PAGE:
|9.||Nikon D750||optical||Y||3.2 / 1229||tilting||n||1/4000s||6.0||Y||n|
|10.||Nikon D3300||optical||n||3.0 / 921||fixed||n||1/4000s||5.0||Y||n|
|11.||Nikon D7100||optical||Y||3.2 / 1229||fixed||n||1/8000s||6.0||Y||n|
|12.||Nikon D610||optical||Y||3.2 / 921||fixed||n||1/4000s||6.0||Y||n|
|13.||Nikon D600||optical||Y||3.0 / 921||fixed||n||1/4000s||5.5||Y||n|
|14.||Nikon D3200||optical||n||3.0 / 921||fixed||n||1/4000s||4.0||Y||n|
|15.||Nikon D5200||optical||n||3.0 / 921||swivel||n||1/4000s||5.0||Y||n|
|16.||Nikon D300S||optical||Y||3.0 / 920||fixed||n||1/8000s||7.0||Y||n|
|17.||Panasonic GH5||3680||n||3.2 / 1620||swivel||Y||1/8000s||12.0||n||Y|
One feature that is present on the D500, but is missing on the D5300 is a top-level LCD. While being, of course, smaller than the rear screen, the control panel conveys some of the essential shooting information and can be convenient for quick and easy settings verification.The D5300 has an articulated screen that can be turned to be front-facing. This characteristic will be appreciated by vloggers and photographers who are interested in taking selfies. In contrast, the D500 does not have a selfie-screen.
The Nikon D500 and the Nikon D5300 both have an intervalometer built-in. This enables the photographer to capture time lapse sequences, such as flower blooming, a sunset or moon rise, without purchasing an external camera trigger and related software.
The D500 writes its imaging data to SDHC or XQD cards, while the D5300 uses SDXC cards. The D500 features dual card slots, which can be very useful in case a memory card fails. In contrast, the D5300 only has one slot. The D500 supports UHS-II cards (Ultra High Speed data transfer of up to 312 MB/s), while the D5300 can use UHS-I cards (up to 104 MB/s).
For some imaging applications, the extent to which a camera can communicate with its environment can be an important aspect in the camera decision process. The table below provides an overview of the connectivity of the Nikon D500 and Nikon D5300 and, in particular, the interfaces the cameras (and selected comparators) provide for accessory control and data transfer.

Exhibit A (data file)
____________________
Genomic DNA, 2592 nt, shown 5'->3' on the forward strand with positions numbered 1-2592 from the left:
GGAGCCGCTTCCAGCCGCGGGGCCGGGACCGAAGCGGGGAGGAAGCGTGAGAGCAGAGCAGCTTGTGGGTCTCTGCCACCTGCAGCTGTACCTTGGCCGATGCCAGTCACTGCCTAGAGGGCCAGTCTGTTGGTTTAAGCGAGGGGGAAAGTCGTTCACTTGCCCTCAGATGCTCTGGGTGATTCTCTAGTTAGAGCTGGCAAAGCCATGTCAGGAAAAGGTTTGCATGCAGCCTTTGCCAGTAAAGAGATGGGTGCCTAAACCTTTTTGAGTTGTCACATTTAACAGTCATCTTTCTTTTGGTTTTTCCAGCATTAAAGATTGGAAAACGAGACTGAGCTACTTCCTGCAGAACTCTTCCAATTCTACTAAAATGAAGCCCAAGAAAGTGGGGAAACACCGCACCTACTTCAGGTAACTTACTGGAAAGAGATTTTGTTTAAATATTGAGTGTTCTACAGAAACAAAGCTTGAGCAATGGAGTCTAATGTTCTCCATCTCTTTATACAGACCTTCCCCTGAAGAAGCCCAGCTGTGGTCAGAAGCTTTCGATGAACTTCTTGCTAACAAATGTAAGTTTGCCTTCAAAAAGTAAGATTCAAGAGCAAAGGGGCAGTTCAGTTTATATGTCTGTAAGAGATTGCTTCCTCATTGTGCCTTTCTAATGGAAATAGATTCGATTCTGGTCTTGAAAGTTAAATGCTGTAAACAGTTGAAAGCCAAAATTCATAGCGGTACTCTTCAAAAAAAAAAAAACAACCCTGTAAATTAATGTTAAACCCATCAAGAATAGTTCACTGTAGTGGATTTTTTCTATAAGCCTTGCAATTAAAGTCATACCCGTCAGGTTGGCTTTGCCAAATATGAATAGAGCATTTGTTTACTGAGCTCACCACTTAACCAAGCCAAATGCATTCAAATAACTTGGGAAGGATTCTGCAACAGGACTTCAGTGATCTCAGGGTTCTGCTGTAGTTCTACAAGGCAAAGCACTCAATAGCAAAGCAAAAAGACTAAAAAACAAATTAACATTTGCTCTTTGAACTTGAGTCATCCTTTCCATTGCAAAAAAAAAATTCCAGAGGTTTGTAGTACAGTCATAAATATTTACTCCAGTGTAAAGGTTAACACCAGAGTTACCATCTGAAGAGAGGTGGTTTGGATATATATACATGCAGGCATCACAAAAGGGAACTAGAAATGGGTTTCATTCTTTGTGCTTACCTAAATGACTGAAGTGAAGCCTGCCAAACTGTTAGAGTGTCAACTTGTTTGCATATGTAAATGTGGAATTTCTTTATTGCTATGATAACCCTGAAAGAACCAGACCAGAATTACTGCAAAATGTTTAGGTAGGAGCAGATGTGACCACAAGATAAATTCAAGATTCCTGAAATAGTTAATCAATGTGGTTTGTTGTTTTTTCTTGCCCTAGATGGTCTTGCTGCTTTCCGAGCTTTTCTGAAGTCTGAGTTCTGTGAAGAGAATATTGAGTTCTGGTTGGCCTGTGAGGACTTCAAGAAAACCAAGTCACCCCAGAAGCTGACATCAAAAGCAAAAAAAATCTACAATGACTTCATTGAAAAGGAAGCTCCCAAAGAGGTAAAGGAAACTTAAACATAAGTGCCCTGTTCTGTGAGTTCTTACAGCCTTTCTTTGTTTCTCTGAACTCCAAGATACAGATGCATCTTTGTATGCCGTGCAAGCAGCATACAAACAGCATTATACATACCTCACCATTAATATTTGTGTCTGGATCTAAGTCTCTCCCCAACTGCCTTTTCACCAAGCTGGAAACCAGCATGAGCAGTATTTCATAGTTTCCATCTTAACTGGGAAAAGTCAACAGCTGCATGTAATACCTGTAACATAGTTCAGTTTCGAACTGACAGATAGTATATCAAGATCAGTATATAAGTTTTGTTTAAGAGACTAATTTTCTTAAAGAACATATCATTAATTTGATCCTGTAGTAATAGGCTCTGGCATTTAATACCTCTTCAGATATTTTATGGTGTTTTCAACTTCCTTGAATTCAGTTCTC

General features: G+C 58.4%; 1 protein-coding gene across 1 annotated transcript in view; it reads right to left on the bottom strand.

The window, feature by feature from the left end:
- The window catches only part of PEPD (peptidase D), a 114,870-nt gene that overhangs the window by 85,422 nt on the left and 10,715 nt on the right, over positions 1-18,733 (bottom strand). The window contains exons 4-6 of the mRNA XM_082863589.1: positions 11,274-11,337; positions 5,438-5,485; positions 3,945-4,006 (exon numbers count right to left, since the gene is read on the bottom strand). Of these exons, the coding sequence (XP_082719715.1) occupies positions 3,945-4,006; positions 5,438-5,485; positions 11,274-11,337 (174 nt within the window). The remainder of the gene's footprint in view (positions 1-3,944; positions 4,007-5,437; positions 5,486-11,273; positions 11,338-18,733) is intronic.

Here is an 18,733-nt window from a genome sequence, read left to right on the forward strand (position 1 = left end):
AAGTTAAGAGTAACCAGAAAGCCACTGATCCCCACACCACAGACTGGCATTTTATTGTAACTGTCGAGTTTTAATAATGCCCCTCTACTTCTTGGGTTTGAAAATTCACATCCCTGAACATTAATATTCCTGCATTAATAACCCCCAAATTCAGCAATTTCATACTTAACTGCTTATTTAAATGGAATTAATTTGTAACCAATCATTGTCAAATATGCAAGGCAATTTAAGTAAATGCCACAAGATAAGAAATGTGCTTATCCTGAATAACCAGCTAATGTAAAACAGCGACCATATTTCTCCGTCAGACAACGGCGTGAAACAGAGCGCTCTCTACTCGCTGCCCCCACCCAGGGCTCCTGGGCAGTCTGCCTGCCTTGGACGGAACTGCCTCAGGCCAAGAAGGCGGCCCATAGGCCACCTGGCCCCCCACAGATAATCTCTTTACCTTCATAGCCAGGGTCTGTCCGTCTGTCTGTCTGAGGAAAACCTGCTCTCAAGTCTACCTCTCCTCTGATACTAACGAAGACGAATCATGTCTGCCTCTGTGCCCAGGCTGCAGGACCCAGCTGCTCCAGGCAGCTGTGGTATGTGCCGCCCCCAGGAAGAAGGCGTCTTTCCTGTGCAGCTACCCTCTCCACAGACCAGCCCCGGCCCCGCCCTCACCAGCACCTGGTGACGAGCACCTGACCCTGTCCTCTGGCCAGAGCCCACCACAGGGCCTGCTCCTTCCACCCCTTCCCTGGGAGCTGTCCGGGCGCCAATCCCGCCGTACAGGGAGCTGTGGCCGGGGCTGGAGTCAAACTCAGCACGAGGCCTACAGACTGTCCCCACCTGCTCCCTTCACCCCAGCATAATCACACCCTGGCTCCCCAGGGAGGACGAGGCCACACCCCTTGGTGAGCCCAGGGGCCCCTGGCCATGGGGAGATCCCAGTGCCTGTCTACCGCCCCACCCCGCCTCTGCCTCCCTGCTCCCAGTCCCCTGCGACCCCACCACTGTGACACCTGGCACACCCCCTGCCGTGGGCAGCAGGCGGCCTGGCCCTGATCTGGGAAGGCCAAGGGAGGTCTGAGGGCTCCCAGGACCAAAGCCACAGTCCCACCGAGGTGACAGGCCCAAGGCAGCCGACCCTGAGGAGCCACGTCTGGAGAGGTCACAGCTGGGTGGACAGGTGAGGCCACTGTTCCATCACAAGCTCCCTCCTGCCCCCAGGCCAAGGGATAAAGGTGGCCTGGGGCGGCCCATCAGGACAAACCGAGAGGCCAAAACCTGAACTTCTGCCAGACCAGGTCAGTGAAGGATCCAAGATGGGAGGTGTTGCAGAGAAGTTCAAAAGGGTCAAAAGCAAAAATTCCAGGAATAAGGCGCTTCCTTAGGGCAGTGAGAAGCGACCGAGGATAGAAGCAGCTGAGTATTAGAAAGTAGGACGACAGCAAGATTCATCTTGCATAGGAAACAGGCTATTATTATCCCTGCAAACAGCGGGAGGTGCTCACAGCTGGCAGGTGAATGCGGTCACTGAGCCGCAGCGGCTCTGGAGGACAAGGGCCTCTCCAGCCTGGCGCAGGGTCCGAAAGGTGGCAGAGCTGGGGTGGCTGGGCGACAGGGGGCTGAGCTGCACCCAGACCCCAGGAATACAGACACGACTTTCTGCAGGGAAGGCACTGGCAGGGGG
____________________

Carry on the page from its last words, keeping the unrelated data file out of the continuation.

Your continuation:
Mic / Speaker
|1.||Nikon D500||Y||stereo / mono||Y||Y||mini||3.0||Y||Y||Y|
|2.||Nikon D5300||Y||stereo / mono||Y||-||mini||2.0||Y||-||-|
|3.||Canon 6D Mark II||Y||stereo / mono||Y||-||mini||2.0||Y||Y||Y|
|4.||Canon 80D||Y||stereo / mono||Y||Y||mini||2.0||Y||Y||-|
|5.||Nikon D7500||Y||stereo / mono||Y||Y||mini||2.0||Y||-||Y|
|6.||Nikon D5600||Y||stereo / mono||Y||-||mini||2.0||Y||Y||Y|
|7.||Nikon D5500||Y||stereo / mono||Y||-||mini||2.0||Y||-||-|
|8.||Nikon D7200||Y||stereo / mono||Y||Y||mini||2.0||Y||Y||-|
|9.||Nikon D750||Y||stereo / mono||Y||Y||mini||2.0||Y||-||-|
|10.||Nikon D3300||Y||mono / mono||Y||-||mini||2.0||-||-||-|
|11.||Nikon D7100||Y||stereo / mono||Y||Y||mini||2.0||-||-||-|
|12.||Nikon D610||Y||mono / mono||Y||Y||mini||2.0||-||-||-|
|13.||Nikon D600||Y||mono / mono||Y||Y||mini||2.0||-||-||-|
|14.||Nikon D3200||Y||mono / mono||Y||-||mini||2.0||-||-||-|
|15.||Nikon D5200||Y||stereo / mono||Y||-||mini||2.0||-||-||-|
|16.||Nikon D300S||Y||stereo / mono||Y||-||mini||2.0||-||-||-|
|17.||Panasonic GH5||Y||stereo / mono||Y||Y||full||3.1||Y||-||Y|
It is notable that the D500 has a headphone jack, which is not present on the D5300 This port makes it possible to attach external headphones and monitor the quality of sound during the recording process.
Studio photographers will appreciate that the Nikon D500 (unlike the D5300) features a PC Sync socket, so that professional strobe lights can be controlled by the camera.
Travel and landscape photographers will find it useful that the D5300 has an internal geolocalization sensor and can record GPS coordinates in its EXIF data.
The D500 is a recent model that features in the current product line-up of Nikon. In contrast, the D5300 has been discontinued (but can be found pre-owned on eBay). As a replacement in the same line of cameras, the D5300 was succeeded by the Nikon D5500. Further information on the two cameras (e.g. user guides, manuals), as well as related accessories, can be found on the official Nikon website.
So what conclusions can be drawn? Which of the two cameras – the Nikon D500 or the Nikon D5300 – has the upper hand? Is one clearly better than the other? The listing below highlights the relative strengths of the two models.
Reasons to prefer the Nikon D500:
- Better jpgs: Has a more modern image processing engine (EXPEED 5 vs EXPEED 4).
- Better video: Provides higher definition movie capture (4K/30p vs 1080/60p).
- Better sound control: Has a headphone port that enables audio monitoring while recording.
- More complete view: Has a viewfinder with a larger field of view (100% vs 95%).
- Larger viewfinder image: Features a viewfinder with a higher magnification (0.67x vs 0.57x).